From Sudan to Sundance, 'Art Star' Questions Celebrity

By William Booth
Washington Post Staff Writer
Thursday, January 24, 2008

PARK CITY, Utah -- The international art star Vanessa Beecroft knows her story of vanity and obsession is controversial, because controversy is the point. She understands you might dislike her. "I totally agree," she says. "I don't like myself either."

A global art phenomenon, Beecroft is best known as the bard of bulimia (she has serious food issues) and for her infamous performance pieces in which she assembles dozens of naked women, accessorized in wigs or chains or Gucci, and displays them before an audience of elites, who sip champagne and stare.

Beecroft went to Sudan two years ago with a camera crew and photographer because, she says, she was interested in the plight of Darfur, though she concedes that she didn't know exactly where Darfur was, and never did get there.

Instead, she found herself in southern Sudan, where she visited an orphanage, found a pair of malnourished twins and offered each a breast, swollen with milk because she had left her own young child back in New York. Beecroft says she "fell in love" with the twins, that she wanted to "save" them, and began a quixotic quest to adopt the two infant boys.

Beecroft also photographed herself with the twins suckling her breasts. In an interview, she calls the work "a souvenir." The iconographic portrait, of a white-robed Madonna and two black babies, is arresting and disturbing, raising questions about celebrity, race, colonialism, international adoption. Exploitation or liberation? "There's never been anything like the double breast-feeding photo," says Jeffrey Deitch, her former dealer in New York. The photographs are for sale through her gallery in Milan. Beecroft says they sell for $50,000 each. Most of the collectors have been Americans.

This is the story told by New Zealand filmmaker Pietra Brettkelly in the world premiere of her documentary "The Art Star and the Sudanese Twins" at the Sundance Film Festival. The movie follows Beecroft from the orphanage and Dinka cattle camps in Sudan to her home on Long Island to art exhibits in Milan and Venice. At times Beecroft's behavior is appalling, her motives and methods highly questionable, but it is difficult to turn away, and the more you watch, the more you wonder: What is best for these African children -- to be adopted by a wealthy vain celebrity, an Angelina, a Madonna, a Vanessa (who admits she is a little crazy), or for the babies to live with their relatives in a hut, and take their chances with poverty and disease?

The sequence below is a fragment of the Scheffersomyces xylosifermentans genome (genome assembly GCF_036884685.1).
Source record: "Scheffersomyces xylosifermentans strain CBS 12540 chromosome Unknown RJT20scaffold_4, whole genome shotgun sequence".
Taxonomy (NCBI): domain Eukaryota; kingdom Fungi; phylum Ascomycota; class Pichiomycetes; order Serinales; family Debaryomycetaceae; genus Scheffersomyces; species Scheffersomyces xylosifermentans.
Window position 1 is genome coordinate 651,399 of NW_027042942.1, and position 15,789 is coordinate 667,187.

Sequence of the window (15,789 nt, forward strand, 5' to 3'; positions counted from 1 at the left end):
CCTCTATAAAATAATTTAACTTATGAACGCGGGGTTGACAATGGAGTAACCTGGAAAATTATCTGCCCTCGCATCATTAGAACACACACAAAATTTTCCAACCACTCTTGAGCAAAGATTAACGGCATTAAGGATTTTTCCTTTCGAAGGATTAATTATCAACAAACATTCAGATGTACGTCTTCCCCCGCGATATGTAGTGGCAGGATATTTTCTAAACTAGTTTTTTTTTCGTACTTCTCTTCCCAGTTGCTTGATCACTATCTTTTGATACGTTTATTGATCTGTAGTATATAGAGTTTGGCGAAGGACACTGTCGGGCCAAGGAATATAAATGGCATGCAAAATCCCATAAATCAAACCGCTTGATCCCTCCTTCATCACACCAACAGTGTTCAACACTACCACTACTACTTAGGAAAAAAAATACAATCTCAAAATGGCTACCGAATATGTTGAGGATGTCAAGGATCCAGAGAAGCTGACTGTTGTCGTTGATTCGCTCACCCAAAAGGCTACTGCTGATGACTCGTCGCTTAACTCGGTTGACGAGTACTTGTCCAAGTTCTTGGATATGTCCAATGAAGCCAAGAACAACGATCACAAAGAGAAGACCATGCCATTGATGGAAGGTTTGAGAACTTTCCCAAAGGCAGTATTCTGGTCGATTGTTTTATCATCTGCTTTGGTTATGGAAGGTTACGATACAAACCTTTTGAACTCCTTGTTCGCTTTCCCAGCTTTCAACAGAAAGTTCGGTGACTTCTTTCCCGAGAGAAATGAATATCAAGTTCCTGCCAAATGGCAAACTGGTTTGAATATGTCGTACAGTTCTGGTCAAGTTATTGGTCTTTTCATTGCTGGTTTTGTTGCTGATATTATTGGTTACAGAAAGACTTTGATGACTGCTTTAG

In its review, the Hollywood Reporter concludes, "It probably would have taken a few more years of filming to have answered the most pertinent question: Can this kind of celebrity adoption work out satisfyingly for either parents or children?" The critic from Variety admires the film, writing that "Brettkelly offers an unvarnished picture of her subject, peeling away Beecroft's delusions about her seemingly noble adoption quest." Brettkelly's documentary is presented without narration, leaving the judgment to us. She is seeking a buyer and distributor for the film.

The day after the premiere, Brettkelly and Beecroft visit a photographer's studio at Sundance to have their portraits taken. Beecroft is tall, slender and dressed in black. Brettkelly is tall, slender and dressed in ski clothes. Beecroft is an Italian raised in Italy by an Italian mother (her father is an eccentric Englishman who appears in the film) and she speaks English with a melodic accent. Does she come across well in the film? "I thought, what a freak I am," Beecroft says softly, almost a whisper. "But it was really me."

Though Beecroft is an astute manipulator of media, she comes across in the film as annoying and clueless, like a dangerous child. In person? She seems harmless.

Brettkelly met the art star in Sudan, while the filmmaker was there working on a project on land mines. Beecroft had come because she read a brief article on Darfur in the New York Times.

"When I went I thought I was going to the Darfur area, but I wasn't really familiar with the south or west of Sudan," Beecroft recalls. "As soon as I landed -- because I was nursing my baby at home -- after all those hours of flying, I was in pain. I asked the bishop if he needed mother's milk, because I didn't want to waste the milk, and he handed me to the Sisters of Charity congregation and they brought me to three newborns. The twins and a baby girl. So then I spent two weeks nursing them and taking care of them. Sister Jacqueline kept telling me thank you for being here, and they called me 'the mother milk that comes from the sky,' literally the airplane."

Beecroft learns that the twins are not orphans, but have a father, who appears. The children's mother had died soon after their birth and he has quickly remarried. "I feel bad for the father," she says in the film. "I feel as if I'm stealing his children." But Beecroft persists. On camera she says, "I want them, but do I deserve them? I'm afraid of the judgment of the people, the bishop, the Dinkas, the world. Ah, here she is -- not that I'm important -- another white woman wanting something exotic."

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